Yesterday, I had a lucky chance to attend the Plugg 2009 conference in Brussels. For those who are not familiar with this annual event, it’s a conference that brings together European Web 2.0 start-ups and gives them a chance to pitch their business ideas to a panel of venture capitalists. It’s also an annual celebration of entrepreneurship in Europe. The event was organized by Robin Wauters, a well-known Belgian blogger and serial entrepreneur active on the Web 2.0 scene. The atmosphere of the venue was quite futuristic and incredibly geeky, with most of the attendees photographing the event with their iPhones, their MACs on their laps, with TweetDecks visible on the screens. It was simply cool to be there. Many in the audience attempted to engage in Q&A sessions with presenters via Twitter – that’s how geeky this stuff is! However, Mike Butcher, the UK TechCrunch editor, made sure the interaction within the audience was free-flowing, uninterrupted by Twitter-mediation.
I was there mainly to spot potentially funky online brands amongst the 20 presenting start-ups. Although fascinated by the technology behind some of the presented business ideas, I wanted to see which of the entrepreneurs would be capable of transforming their high-tech ideas into concepts understood by final consumers.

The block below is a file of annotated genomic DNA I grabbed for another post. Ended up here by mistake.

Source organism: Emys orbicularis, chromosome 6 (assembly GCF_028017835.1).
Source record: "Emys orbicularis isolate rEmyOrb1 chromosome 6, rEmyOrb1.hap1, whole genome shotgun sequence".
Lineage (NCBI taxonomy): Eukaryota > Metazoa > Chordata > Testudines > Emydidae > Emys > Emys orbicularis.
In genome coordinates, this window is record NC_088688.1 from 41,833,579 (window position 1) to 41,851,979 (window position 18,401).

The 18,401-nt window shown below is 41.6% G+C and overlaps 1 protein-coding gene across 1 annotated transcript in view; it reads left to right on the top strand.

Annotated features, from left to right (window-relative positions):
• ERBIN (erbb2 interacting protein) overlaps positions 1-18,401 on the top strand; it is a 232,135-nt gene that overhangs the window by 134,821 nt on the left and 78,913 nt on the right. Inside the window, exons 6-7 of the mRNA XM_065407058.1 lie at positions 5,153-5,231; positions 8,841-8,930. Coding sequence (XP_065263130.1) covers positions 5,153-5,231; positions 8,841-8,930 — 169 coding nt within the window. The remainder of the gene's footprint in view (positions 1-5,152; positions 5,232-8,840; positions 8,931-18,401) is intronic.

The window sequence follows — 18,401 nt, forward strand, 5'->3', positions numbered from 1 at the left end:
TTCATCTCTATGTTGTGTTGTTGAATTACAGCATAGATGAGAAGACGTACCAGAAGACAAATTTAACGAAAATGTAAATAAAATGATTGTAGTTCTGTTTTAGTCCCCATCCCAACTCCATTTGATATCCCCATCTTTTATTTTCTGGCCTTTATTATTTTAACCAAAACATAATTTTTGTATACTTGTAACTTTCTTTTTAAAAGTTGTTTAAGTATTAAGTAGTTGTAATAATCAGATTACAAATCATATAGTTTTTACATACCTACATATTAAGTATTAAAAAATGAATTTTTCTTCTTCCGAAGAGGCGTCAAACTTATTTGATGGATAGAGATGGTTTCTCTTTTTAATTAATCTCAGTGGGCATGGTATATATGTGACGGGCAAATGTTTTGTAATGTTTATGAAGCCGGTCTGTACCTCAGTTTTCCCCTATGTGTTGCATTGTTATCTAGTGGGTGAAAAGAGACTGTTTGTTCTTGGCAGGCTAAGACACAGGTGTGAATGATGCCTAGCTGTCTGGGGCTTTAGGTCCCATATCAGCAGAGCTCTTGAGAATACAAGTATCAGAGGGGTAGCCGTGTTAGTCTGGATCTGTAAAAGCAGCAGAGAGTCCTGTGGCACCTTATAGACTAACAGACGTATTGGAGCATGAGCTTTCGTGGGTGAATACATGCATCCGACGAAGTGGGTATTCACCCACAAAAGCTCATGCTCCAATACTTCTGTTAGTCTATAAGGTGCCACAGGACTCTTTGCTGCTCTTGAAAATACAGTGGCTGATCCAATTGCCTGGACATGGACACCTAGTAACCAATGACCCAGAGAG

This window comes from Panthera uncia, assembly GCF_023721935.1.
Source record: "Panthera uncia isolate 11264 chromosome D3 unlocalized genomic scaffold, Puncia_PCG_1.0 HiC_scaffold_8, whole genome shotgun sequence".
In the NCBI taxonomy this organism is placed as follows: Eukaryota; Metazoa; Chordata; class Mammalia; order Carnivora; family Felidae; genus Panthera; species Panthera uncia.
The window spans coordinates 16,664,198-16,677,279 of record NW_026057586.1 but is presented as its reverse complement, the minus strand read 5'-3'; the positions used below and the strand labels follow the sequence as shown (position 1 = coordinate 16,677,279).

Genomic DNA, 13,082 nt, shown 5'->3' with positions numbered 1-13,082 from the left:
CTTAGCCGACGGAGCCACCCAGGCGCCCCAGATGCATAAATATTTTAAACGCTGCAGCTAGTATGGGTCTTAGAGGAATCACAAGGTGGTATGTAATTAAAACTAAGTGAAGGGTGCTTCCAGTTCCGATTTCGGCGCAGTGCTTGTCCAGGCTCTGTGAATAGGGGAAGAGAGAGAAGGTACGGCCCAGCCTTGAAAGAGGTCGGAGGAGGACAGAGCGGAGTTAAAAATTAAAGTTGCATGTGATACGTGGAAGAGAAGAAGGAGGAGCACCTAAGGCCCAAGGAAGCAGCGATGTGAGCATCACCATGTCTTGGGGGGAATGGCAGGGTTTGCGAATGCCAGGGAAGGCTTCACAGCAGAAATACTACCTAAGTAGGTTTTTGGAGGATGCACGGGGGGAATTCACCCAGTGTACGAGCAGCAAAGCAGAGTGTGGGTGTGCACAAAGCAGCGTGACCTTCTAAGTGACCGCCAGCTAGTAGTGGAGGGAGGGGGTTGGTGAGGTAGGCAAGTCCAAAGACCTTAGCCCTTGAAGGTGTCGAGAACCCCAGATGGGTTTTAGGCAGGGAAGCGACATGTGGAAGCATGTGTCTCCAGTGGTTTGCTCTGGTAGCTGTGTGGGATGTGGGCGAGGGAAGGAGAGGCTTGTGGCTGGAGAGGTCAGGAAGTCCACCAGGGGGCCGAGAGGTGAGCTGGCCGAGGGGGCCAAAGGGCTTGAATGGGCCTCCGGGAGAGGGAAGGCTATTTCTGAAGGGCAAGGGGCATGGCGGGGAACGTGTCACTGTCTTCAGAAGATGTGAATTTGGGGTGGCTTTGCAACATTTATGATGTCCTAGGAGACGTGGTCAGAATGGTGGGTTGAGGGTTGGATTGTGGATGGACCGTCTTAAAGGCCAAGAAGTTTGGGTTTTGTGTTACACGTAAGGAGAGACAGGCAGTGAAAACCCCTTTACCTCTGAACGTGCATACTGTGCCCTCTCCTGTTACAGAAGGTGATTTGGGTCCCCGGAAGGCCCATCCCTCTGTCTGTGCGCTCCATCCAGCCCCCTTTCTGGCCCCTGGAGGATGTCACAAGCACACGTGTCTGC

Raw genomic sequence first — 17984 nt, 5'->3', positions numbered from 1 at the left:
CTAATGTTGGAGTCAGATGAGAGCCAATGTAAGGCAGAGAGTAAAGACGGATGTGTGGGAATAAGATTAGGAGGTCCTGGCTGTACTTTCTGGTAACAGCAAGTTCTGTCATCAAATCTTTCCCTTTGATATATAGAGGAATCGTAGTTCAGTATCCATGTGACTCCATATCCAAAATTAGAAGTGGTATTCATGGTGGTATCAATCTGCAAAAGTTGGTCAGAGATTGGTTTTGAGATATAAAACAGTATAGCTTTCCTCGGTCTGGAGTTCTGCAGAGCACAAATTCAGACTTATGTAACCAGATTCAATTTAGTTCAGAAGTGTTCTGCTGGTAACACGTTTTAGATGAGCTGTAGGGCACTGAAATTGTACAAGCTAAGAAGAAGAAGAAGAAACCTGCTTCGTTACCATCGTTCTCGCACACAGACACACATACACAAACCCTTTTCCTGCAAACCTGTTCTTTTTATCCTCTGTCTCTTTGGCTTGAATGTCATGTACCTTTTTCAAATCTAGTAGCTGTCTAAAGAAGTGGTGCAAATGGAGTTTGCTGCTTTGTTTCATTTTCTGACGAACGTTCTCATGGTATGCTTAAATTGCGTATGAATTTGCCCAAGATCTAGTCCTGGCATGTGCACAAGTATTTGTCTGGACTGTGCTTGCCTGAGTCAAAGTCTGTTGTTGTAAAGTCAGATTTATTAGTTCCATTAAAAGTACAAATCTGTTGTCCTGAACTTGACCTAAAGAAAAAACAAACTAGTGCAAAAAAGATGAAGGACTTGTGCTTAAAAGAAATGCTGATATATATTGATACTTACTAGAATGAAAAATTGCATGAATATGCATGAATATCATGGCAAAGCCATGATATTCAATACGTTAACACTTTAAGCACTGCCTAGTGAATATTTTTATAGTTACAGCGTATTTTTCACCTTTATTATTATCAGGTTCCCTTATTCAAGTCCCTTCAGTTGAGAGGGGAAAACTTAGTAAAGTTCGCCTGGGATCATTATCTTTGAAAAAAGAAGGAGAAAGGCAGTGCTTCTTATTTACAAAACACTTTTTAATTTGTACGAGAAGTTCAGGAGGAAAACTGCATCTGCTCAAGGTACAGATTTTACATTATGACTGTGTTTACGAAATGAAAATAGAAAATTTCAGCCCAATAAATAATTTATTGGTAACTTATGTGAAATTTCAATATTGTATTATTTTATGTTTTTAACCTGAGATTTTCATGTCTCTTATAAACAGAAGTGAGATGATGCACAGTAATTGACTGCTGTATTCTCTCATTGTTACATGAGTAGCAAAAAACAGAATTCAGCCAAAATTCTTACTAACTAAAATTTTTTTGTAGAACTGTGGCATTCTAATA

And guess what? Although the majority of the 20 semi-finalists dwelled on technological superiority of their business models, the 3 finalists (Jinni, Myngle and Mendeley) were those whose business models:
1) Concentrated on the final customer and clearly explained their value proposition; 2) Didn’t make technology the driving force of their businesses, but simply an element required for strategy implementation; 3) Were either already profitable, or at least had a more or less clear idea about HOW to make money.
For the rest, it was surprising to see how much irrelevant stuff presenters put into their pitches – techie language, “we’re the best” messages with no supporting arguments. And almost NOBODY ever addressed this: how is my business going to bring value to my customers, and why would anybody care to pay for it? This basic stuff seems amazingly straightforward, but it didn’t come up in many presentations.
And now, the final word about the finalists. Myngle is an online language learning community (I could draw a lot of similarities between Myngle and busuu.com, which I covered in one of the previous posts), Jinni is a recommendation site dedicated to movies and other entertainment, and Mendeley (the winner of Plugg 09), launched by a bunch of PhDs is the platform which can be used for search and exchange of academic papers within the global academic community of researchers and scientists.
Many thanks to Robin Wauters and Veronique Pochet for organizing this inspirational event. What I find most refreshing about the event is this: even in this chilly economic climate, there is still a bunch of enthusiastic individuals in Europe, who care about creating value and changing the world. And this is great news.